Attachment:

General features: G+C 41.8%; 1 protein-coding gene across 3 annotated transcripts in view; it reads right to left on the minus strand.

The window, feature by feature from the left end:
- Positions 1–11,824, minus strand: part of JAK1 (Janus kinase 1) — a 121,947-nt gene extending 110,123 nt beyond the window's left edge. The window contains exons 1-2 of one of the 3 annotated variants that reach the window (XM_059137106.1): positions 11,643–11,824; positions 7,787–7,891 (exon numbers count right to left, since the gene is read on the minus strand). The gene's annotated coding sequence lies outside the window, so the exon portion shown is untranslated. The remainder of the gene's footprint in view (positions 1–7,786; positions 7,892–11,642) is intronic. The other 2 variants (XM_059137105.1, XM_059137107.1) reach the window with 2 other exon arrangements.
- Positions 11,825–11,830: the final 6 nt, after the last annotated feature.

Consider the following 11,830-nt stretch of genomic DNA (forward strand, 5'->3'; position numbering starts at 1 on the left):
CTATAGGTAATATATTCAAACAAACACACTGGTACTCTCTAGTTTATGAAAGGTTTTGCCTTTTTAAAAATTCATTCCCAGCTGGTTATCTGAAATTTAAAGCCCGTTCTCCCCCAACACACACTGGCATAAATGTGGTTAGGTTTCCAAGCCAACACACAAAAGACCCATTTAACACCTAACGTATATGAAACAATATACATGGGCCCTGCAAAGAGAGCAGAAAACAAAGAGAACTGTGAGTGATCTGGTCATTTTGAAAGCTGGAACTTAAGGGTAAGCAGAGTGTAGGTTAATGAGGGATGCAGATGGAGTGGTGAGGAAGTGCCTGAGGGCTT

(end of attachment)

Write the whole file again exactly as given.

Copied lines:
General features: G+C 41.8%; 1 protein-coding gene across 3 annotated transcripts in view; it reads right to left on the minus strand.

The window, feature by feature from the left end:
- Positions 1–11,824, minus strand: part of JAK1 (Janus kinase 1) — a 121,947-nt gene extending 110,123 nt beyond the window's left edge. The window contains exons 1-2 of one of the 3 annotated variants that reach the window (XM_059137106.1): positions 11,643–11,824; positions 7,787–7,891 (exon numbers count right to left, since the gene is read on the minus strand). The gene's annotated coding sequence lies outside the window, so the exon portion shown is untranslated. The remainder of the gene's footprint in view (positions 1–7,786; positions 7,892–11,642) is intronic. The other 2 variants (XM_059137105.1, XM_059137107.1) reach the window with 2 other exon arrangements.
- Positions 11,825–11,830: the final 6 nt, after the last annotated feature.

Consider the following 11,830-nt stretch of genomic DNA (forward strand, 5'->3'; position numbering starts at 1 on the left):
CTATAGGTAATATATTCAAACAAACACACTGGTACTCTCTAGTTTATGAAAGGTTTTGCCTTTTTAAAAATTCATTCCCAGCTGGTTATCTGAAATTTAAAGCCCGTTCTCCCCCAACACACACTGGCATAAATGTGGTTAGGTTTCCAAGCCAACACACAAAAGACCCATTTAACACCTAACGTATATGAAACAATATACATGGGCCCTGCAAAGAGAGCAGAAAACAAAGAGAACTGTGAGTGATCTGGTCATTTTGAAAGCTGGAACTTAAGGGTAAGCAGAGTGTAGGTTAATGAGGGATGCAGATGGAGTGGTGAGGAAGTGCCTGAGGGCTT